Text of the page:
Thursday, July 28, 2011

Don't Lose the Magic

When I was a little girl there was nothing I loved more than curling up on the couch with a good book. And when I wasn't reading, I'd literally spend hours just daydreaming my own fantastic tales that usually involved a hero suspiciously like me sucked into various fantasy worlds of my own making. I wrote my first short story at the age of seven. It wasn't like I had a horrible childhood I needed to escape from or anything. It just plain made me happy.

So it doesn't seem all that surprising that I ended up coming full circle. I suppose looking at it, becoming a writer was inevitable. Of course now that I have claimed it as a profession I do/have done more than just write. I also blog and tweet (what some call a social media platform), query and submit, critique and accept critique, attend conferences and workshops, and so on. 

I don't often talk about the negative sides of writing. I get it though. Sometimes writing gets hard. It's a long, stumbly kind of road sometimes - okay most of the time. There are *gasp* inevitable rejections. And despite the overwhelmingly positive attitude of this community, I know that psychologically those hurtful moments, even few and far between, stick to us in a way a million compliments never could. 

The seven year old me wouldn't understand any of that of course. And that's my point. I write because I love that magical feeling. The same one that I had when I used to imagine the day away. I write in the hopes that I will touch someone else's life the way those authors touched mine. And ultimately that's what matters, that's why I do it, and that's why I will continue. 

So friends, if you find yourself getting down for one reason or another, remind yourself why you did this to begin with. And then ask yourself if your life would be the same without it. If like me, the answer is a big fat "NO!" then don't quit. Keep doing it. Because the negative will pass. But the magic will always be there waiting.
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Monday, July 25, 2011

What About the Mummy? Where Are the Parents in YA?

We tend to ignore characters if they make things difficult for us. We see so many vampires and werewolves because they're much sexier than mummies. We avoid the parents because we want to put our MC in danger. We're all aware of the trope - the teen MC with dead or otherwise incapacitated parents, or the uninvolved, either selfish or simply ignorant mother/father. I'm talking YA, but the truth is this is even harder to deal with in MG because of the level of independence a 12 year old has when compared to a 16 year old.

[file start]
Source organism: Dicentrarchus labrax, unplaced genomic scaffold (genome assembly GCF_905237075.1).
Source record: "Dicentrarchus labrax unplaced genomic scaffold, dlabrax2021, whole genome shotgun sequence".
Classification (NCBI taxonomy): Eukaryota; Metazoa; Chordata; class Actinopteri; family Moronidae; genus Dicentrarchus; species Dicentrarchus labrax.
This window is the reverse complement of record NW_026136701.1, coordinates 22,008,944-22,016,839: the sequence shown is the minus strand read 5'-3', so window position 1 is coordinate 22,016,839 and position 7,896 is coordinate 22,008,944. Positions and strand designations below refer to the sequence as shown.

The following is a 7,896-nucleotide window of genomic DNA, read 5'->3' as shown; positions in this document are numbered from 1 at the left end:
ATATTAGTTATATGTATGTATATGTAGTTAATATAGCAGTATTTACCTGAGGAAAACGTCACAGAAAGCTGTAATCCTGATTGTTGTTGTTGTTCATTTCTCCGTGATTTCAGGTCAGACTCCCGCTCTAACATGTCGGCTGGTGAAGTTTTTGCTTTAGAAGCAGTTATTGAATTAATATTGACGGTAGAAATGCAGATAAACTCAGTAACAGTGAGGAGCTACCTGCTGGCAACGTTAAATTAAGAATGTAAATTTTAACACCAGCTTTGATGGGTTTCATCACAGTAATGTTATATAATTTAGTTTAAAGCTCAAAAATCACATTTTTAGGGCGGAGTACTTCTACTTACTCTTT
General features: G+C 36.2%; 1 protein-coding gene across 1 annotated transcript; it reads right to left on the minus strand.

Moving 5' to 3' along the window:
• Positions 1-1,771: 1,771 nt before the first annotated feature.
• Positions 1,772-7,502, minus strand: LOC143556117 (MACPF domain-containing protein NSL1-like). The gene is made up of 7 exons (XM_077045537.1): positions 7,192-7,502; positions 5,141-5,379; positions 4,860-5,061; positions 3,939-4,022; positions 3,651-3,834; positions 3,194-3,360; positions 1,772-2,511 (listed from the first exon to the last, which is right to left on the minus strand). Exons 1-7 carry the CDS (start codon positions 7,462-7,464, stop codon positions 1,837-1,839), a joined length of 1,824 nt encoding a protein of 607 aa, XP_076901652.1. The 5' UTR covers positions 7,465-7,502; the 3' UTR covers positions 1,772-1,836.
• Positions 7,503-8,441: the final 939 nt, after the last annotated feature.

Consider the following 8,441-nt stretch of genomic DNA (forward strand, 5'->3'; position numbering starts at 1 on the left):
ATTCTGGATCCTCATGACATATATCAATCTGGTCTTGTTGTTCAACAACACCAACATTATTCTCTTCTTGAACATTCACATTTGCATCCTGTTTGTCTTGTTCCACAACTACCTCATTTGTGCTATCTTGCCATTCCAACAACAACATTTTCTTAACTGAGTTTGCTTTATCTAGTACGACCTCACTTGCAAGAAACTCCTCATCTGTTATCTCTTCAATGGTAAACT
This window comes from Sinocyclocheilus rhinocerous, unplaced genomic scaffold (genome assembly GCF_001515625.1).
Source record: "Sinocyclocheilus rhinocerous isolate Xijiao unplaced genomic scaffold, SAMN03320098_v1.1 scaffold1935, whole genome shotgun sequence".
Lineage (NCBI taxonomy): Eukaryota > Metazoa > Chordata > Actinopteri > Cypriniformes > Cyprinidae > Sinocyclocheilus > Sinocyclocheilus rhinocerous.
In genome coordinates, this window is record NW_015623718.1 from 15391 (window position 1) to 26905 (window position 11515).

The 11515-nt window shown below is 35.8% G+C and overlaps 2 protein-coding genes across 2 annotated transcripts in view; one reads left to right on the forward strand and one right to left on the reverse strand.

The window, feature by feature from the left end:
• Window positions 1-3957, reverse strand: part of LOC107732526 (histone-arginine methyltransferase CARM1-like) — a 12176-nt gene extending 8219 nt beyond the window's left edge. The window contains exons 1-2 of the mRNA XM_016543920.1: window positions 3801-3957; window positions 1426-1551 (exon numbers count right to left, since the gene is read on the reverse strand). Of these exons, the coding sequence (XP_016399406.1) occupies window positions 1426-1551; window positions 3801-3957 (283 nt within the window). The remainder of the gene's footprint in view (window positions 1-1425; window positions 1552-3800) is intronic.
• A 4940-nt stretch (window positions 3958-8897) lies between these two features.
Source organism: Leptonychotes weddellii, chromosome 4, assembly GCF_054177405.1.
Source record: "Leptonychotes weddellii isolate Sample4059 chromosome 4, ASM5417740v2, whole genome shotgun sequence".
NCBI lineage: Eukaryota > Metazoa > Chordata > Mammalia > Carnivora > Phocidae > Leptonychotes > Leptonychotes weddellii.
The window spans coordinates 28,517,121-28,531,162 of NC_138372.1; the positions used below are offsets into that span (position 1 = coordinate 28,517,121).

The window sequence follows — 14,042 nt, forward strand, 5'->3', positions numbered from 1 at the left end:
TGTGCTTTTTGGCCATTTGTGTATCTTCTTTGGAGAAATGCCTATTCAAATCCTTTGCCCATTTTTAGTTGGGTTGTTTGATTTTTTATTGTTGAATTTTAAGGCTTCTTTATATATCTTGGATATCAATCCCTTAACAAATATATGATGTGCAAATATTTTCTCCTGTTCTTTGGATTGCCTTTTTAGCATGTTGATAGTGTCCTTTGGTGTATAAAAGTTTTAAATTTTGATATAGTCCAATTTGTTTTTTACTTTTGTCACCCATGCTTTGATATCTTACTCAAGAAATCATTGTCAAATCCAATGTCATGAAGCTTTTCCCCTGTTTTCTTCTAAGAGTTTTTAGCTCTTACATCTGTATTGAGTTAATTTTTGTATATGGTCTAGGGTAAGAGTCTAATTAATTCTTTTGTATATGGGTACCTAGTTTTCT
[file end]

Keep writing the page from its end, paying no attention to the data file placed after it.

So what do we do? How do we cope? We know we can't rush to the rescue, so we need some way to keep the parents out of the way. Right? Not always. Here are three possibilities that may make the characters more complex:
  1. The parent is part of the story in an integral and positive way. Sometimes they can play the role of guide or support. Yes, the MC needs to solve the problem herself. But we allow her friends and love interests, so why not adult interaction? Don't be afraid to give it a try, you might be surprised with what you find.
  2. The parent has an agenda of his/her own that whether well intentioned or not, is in some way at odds with that of the MC. So they may be around, offer guidance even, but it may not be what the MC really needs.
  3. The missing (whether physically or mentally) parent. I'm absolutely guilty of ditching the parents in my own work. I admit it. Sometimes it's just plain necessary. But (and here's the key I think) I TRY to make it a genuine part of the story - not just a convenience. It's important to me to make the pieces connect back to the larger puzzle. Sometimes I strike out, and I have to work even harder, but it's a worthy goal so I strive to meet it.
What other inventive ways can we involve the parents in the story?
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Thursday, July 21, 2011

How To Leave 'Em Wanting More! The Wonderful World of Potter

It's my turn in the Harry Potter Blogfest, folks! And I'm excited. I LOVE Harry and the entire world that JKR created. I wish there were more to come. But, like the poster says, the books and movies are ending. There's Pottermore (thank goodness say many people) now, but WOW if JK were to write another novel...

Why is that? Why do we yearn for MORE Potter? Why can't we stop talking about it? What's the difference between say, Harry Potter and Twilight? (Yeah I went there) The Twilight phenomenon is waning. I'm sure the last movies will do very well, but if you ask older teens now they will by and large roll their eyes. WHY? I'd sure like the secret to lasting success, wouldn't you? Here are a few observations about what forces may be at work: